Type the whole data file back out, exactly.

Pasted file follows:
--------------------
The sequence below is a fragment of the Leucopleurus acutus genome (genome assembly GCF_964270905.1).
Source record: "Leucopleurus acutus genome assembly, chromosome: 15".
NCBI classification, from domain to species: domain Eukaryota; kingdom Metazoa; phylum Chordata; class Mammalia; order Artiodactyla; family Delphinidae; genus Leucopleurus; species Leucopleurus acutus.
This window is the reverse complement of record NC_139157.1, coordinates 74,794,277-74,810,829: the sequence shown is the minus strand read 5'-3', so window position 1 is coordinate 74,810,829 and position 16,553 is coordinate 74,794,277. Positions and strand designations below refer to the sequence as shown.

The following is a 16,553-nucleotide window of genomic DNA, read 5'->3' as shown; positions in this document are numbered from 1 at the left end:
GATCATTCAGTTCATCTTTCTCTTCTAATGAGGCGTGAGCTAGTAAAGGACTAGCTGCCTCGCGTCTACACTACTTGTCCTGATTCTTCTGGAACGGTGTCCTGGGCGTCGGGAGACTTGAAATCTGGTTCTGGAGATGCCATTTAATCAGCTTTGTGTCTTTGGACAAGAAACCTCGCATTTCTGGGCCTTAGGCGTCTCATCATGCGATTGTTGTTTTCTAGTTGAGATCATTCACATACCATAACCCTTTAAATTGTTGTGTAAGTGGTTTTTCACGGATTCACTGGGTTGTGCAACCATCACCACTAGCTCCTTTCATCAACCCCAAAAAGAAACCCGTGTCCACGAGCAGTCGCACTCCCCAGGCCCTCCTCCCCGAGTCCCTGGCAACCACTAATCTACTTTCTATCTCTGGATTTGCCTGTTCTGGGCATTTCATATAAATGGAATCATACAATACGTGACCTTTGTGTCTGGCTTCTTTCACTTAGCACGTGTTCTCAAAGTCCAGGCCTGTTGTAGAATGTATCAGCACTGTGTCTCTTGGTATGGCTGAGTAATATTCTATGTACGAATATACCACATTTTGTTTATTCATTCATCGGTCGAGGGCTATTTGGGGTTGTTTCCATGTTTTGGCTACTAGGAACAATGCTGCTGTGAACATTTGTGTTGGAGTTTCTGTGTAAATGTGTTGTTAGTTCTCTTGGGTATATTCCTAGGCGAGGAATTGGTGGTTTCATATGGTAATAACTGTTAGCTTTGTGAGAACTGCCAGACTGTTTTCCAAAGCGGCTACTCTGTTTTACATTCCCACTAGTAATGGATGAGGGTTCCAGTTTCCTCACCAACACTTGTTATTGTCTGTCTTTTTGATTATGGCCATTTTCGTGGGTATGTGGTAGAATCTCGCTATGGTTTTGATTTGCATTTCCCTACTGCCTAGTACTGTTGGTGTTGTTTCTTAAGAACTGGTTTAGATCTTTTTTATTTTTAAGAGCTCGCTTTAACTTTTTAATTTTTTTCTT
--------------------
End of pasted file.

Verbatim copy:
The sequence below is a fragment of the Leucopleurus acutus genome (genome assembly GCF_964270905.1).
Source record: "Leucopleurus acutus genome assembly, chromosome: 15".
NCBI classification, from domain to species: domain Eukaryota; kingdom Metazoa; phylum Chordata; class Mammalia; order Artiodactyla; family Delphinidae; genus Leucopleurus; species Leucopleurus acutus.
This window is the reverse complement of record NC_139157.1, coordinates 74,794,277-74,810,829: the sequence shown is the minus strand read 5'-3', so window position 1 is coordinate 74,810,829 and position 16,553 is coordinate 74,794,277. Positions and strand designations below refer to the sequence as shown.

The following is a 16,553-nucleotide window of genomic DNA, read 5'->3' as shown; positions in this document are numbered from 1 at the left end:
GATCATTCAGTTCATCTTTCTCTTCTAATGAGGCGTGAGCTAGTAAAGGACTAGCTGCCTCGCGTCTACACTACTTGTCCTGATTCTTCTGGAACGGTGTCCTGGGCGTCGGGAGACTTGAAATCTGGTTCTGGAGATGCCATTTAATCAGCTTTGTGTCTTTGGACAAGAAACCTCGCATTTCTGGGCCTTAGGCGTCTCATCATGCGATTGTTGTTTTCTAGTTGAGATCATTCACATACCATAACCCTTTAAATTGTTGTGTAAGTGGTTTTTCACGGATTCACTGGGTTGTGCAACCATCACCACTAGCTCCTTTCATCAACCCCAAAAAGAAACCCGTGTCCACGAGCAGTCGCACTCCCCAGGCCCTCCTCCCCGAGTCCCTGGCAACCACTAATCTACTTTCTATCTCTGGATTTGCCTGTTCTGGGCATTTCATATAAATGGAATCATACAATACGTGACCTTTGTGTCTGGCTTCTTTCACTTAGCACGTGTTCTCAAAGTCCAGGCCTGTTGTAGAATGTATCAGCACTGTGTCTCTTGGTATGGCTGAGTAATATTCTATGTACGAATATACCACATTTTGTTTATTCATTCATCGGTCGAGGGCTATTTGGGGTTGTTTCCATGTTTTGGCTACTAGGAACAATGCTGCTGTGAACATTTGTGTTGGAGTTTCTGTGTAAATGTGTTGTTAGTTCTCTTGGGTATATTCCTAGGCGAGGAATTGGTGGTTTCATATGGTAATAACTGTTAGCTTTGTGAGAACTGCCAGACTGTTTTCCAAAGCGGCTACTCTGTTTTACATTCCCACTAGTAATGGATGAGGGTTCCAGTTTCCTCACCAACACTTGTTATTGTCTGTCTTTTTGATTATGGCCATTTTCGTGGGTATGTGGTAGAATCTCGCTATGGTTTTGATTTGCATTTCCCTACTGCCTAGTACTGTTGGTGTTGTTTCTTAAGAACTGGTTTAGATCTTTTTTATTTTTAAGAGCTCGCTTTAACTTTTTAATTTTTTTCTT